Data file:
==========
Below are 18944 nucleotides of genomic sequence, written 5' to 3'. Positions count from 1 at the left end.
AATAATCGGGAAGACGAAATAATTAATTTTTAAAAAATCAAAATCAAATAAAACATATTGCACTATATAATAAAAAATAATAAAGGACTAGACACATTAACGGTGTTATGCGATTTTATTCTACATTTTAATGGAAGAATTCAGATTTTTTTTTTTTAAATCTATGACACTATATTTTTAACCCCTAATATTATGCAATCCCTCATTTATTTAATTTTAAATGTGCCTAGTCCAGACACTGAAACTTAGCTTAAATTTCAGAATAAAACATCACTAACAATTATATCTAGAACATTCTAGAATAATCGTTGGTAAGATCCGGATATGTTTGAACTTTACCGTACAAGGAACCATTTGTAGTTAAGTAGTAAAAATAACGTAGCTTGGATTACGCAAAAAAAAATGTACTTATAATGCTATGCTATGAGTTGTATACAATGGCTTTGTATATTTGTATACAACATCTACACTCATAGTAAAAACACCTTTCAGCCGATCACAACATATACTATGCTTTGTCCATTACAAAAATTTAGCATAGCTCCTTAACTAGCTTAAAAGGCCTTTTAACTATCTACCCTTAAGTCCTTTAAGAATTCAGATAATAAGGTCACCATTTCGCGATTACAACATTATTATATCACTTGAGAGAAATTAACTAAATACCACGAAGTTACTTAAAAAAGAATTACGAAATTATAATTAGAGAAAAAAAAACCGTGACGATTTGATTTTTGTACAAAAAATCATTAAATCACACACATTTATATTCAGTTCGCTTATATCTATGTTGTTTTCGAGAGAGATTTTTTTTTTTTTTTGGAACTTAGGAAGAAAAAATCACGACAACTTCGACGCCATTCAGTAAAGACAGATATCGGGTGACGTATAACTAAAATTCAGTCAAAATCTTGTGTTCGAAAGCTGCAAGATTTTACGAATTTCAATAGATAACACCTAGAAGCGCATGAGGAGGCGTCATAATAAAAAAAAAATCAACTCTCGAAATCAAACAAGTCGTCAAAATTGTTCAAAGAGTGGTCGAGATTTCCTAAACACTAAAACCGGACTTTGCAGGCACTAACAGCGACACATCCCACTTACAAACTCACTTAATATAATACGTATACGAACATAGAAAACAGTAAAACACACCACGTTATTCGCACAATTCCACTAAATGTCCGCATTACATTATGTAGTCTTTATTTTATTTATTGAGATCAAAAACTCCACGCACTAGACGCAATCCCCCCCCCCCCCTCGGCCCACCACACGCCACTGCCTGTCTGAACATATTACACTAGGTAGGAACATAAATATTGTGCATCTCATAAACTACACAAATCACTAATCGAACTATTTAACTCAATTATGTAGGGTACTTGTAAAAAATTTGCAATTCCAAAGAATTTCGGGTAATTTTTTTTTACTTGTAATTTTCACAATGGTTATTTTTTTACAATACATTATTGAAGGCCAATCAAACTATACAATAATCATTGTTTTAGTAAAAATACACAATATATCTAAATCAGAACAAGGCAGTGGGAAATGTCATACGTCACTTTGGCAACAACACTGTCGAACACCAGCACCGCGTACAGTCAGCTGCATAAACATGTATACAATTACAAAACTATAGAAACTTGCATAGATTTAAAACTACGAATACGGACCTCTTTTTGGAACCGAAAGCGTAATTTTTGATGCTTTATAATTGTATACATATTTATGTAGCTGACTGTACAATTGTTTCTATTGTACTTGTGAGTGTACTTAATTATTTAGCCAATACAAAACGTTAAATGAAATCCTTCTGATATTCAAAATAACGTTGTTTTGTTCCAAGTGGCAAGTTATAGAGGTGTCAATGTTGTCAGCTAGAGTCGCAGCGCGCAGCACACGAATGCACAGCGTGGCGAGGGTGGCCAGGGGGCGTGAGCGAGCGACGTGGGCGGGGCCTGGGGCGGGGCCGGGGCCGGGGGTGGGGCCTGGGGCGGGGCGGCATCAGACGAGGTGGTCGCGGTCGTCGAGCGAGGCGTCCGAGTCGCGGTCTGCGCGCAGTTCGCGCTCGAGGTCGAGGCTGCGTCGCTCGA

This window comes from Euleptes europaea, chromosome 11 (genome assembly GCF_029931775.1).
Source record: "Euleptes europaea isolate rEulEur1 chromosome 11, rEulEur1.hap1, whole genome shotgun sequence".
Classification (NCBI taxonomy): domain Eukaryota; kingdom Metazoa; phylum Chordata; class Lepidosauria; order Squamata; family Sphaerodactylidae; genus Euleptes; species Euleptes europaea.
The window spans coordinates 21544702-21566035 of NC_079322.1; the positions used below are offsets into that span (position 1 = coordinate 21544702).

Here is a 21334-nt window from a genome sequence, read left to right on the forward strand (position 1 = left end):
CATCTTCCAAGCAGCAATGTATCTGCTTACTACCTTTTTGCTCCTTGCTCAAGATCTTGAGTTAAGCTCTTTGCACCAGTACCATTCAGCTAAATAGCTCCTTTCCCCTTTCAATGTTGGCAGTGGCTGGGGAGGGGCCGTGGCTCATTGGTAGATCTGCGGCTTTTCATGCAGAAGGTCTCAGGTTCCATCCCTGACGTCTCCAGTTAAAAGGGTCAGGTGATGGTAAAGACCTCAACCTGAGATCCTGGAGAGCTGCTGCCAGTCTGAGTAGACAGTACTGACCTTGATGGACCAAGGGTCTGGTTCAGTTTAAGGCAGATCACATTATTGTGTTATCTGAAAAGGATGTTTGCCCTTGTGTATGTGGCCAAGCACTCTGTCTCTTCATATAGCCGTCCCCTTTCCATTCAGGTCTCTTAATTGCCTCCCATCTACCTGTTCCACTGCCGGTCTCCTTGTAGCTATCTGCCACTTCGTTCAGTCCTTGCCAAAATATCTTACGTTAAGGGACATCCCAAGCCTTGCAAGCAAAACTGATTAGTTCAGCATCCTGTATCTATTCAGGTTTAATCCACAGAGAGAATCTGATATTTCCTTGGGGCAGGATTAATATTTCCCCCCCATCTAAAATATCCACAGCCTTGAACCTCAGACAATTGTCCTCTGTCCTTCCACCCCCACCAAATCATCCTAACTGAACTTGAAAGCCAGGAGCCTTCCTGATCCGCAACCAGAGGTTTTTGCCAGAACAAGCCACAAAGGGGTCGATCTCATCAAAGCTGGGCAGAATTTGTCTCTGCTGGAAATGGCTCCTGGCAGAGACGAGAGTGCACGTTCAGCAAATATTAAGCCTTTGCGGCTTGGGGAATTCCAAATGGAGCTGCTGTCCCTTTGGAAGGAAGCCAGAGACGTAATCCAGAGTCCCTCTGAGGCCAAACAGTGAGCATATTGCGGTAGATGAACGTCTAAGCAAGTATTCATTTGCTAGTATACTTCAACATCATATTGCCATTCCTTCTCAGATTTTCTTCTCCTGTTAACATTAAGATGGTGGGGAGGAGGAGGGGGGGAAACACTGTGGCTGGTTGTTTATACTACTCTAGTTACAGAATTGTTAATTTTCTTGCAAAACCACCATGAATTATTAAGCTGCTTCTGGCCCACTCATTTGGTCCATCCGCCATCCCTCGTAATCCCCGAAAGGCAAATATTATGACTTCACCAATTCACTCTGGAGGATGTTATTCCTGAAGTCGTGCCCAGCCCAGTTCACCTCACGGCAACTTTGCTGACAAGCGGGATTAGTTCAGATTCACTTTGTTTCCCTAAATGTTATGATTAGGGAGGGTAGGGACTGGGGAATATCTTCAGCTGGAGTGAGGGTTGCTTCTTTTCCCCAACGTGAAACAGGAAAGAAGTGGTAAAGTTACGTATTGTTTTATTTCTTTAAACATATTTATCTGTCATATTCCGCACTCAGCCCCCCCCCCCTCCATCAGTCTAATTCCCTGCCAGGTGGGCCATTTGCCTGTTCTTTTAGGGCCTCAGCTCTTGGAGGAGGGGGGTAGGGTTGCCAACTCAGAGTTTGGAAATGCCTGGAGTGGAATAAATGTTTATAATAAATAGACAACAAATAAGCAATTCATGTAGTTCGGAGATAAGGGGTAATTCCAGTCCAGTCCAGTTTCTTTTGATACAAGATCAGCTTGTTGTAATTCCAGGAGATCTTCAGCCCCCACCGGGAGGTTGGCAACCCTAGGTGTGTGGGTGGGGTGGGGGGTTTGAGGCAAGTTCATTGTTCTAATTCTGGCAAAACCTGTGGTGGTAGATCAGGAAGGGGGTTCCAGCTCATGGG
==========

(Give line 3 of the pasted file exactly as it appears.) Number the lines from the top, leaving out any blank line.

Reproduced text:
This window comes from Euleptes europaea, chromosome 11 (genome assembly GCF_029931775.1).